Print Edition - 2017-01-18 | News
Rs 3.4m allocated for Sorhakhutte Pati
Jan 18, 2017-
The Department of Roads (DoR) has announced Rs 3.4 million for “relocating” Sorhakhutte Pati, a 207-year-old resting place for travellers, which was demolished two years ago during the government’s road expansion drive.
According to the DoR, the Department of Archaeology (DoA) will be given the amount for building the pati 50 metres southeast of where it was originally located.
The DoA is the authorised body to preserve objects of cultural and archaeological significance that are more than 100 years old.
“We have already dispatched a letter regarding disbursing the fund to the Ministry of Urban Development,” said Dev Kumar Tamang, chief of the Division Road Office under the DoR.
The pati with 16 wooden pillars, hence the name Sorhakhutte, which means “having 16 legs”, was demolished in 2015.
Locals of the Sorhakhutte area and cultural experts had taken strong exception to the move of demolishing the ancient structure. Amid growing pressure, then Sushil Koirala-led government had directed the authorities to “relocate” the pati.
But things had failed to move forward as both the DoR and DoA maintained indifference. Ram Bahadur Kunwar, spokesperson for the DoA, said it is the first pati being relocated due to the road expansion drive.
Then April 25 earthquake happened. The quake which killed nearly 9,000 people and destroyed millions of houses also damaged thousands of heritage structures. The plan to relocate the pati then took a backseat. It is believed that the Sorhakhutte Pati used to serve as a resting place for people travelling to Nuwakot, Dhading, Gorkha, Manang, Gulmi and other western parts of the country in days of yore when Kathmandu was not linked with road networks.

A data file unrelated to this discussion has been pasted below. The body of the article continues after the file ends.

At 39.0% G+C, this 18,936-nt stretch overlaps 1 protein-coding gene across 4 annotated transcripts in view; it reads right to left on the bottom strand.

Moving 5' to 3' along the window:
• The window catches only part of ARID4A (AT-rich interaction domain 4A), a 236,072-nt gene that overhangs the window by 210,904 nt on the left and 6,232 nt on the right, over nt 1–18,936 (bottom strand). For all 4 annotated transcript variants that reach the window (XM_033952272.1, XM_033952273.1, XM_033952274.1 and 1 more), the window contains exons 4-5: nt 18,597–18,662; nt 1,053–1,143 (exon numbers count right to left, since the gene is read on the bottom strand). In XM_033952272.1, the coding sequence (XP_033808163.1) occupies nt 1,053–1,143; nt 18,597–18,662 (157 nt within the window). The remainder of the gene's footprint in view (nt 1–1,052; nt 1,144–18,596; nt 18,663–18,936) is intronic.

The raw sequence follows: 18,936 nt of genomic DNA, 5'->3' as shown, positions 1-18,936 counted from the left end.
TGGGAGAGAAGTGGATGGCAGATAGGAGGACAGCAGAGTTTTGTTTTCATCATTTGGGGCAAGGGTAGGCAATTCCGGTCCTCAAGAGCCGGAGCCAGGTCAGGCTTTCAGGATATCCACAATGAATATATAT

Laxmi Ratna Tuladhar, coordinator of Wada Nagarik Manch (citizens’ forum) of Ward 16, where the Sorhakhutte Pati is located, said the DoR agreed to relocate the structure only after continued pressure from locals.
Legend has it that Bhotu Pande, a subordinate commander (kapardar) during King Rana Bahadur Shah’s reign, was carried to Sorhakhutte after fell unconscious during a war at Kerung in Tibet in the late 1780s.
Once he regained consciousness, Pande felt grateful that he got a new lease of life and constructed the pati and donated 20 ropanis of land where a traffic police post, an eye clinic, ward office, Lekhanath Sahitya Sadan and a four-storey elderly home have been constructed.
Published: 18-01-2017 08:22